"Lime" refers to a number of citruses with typically round, green to yellow fruits, which are frequently associated with the lemon. Lime fruit, particularly its juice and zest, is used in food and beverages for its flavor and floral aroma. Due to its acidity, it is also used for pickling. Dried limes are typically used as flavoring in Persian cuisine. According to the U.S. Food and Drug Administration (FDA), lime has generally recognized as safe (GRAS) status for use in food in the United States when it is taken by mouth in amounts commonly found in foods.
Lime is believed to be native to the tropical regions of Asia and the Malay Archipelago. It may have been brought to Persia, Palestine, Egypt, and Europe by Arabs from India at about the same time as sour orange and lemon. It is thought that lime was introduced to Florida in the United States during the establishment of St. Augustine in 1565. Today, south Florida is the source of more than 85% of North American limes.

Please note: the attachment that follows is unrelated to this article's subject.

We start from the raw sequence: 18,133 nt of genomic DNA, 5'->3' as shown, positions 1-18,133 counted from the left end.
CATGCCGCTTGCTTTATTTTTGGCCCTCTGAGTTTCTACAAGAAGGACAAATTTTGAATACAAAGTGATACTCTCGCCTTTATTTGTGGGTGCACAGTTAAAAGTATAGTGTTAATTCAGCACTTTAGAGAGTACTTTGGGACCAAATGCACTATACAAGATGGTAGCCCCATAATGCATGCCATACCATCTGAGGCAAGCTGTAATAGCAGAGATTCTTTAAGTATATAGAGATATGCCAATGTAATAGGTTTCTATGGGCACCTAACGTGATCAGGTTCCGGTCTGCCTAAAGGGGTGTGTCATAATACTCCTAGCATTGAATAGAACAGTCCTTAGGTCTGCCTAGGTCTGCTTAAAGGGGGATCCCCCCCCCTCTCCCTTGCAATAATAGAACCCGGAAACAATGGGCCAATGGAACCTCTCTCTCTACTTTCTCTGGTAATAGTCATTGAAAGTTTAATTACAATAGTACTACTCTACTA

In the 1700s, British sailors consumed limes and other citrus fruits on board ships to prevent rickets, which occurs from a lack of vitamin C. Hence, the sailors derived the nickname "limey."
Evidence of limeade's use in iron-deficient women is conflicting. Preliminary studies have observed a protective effect of lime against cholera, but there are no well-designed clinical trials at this time evaluating the use of lime in the treatment of other conditions.
These uses have been tested in humans or animals. Safety and effectiveness have not always been proven. Some of these conditions are potentially serious, and should be evaluated by a qualified healthcare provider.
One study found that lime juice used in sauces might aid in the prevention of cholera. Another preliminary study suggested that using limes in the main meal may also have a protective effect; both studies were investigated by the same primary author. Additional study is needed before a firm recommendation can be made.
There is conflicting evidence regarding the effectiveness of lime's ability to increase iron absorption. Additional study is needed before a firm conclusion can be drawn.
*Key to grades:A: Strong scientific evidence for this use; B: Good scientific evidence for this use; C: Unclear scientific evidence for this use; D: Fair scientific evidence against this use (it may not work); F: Strong scientific evidence against this use (it likely does not work).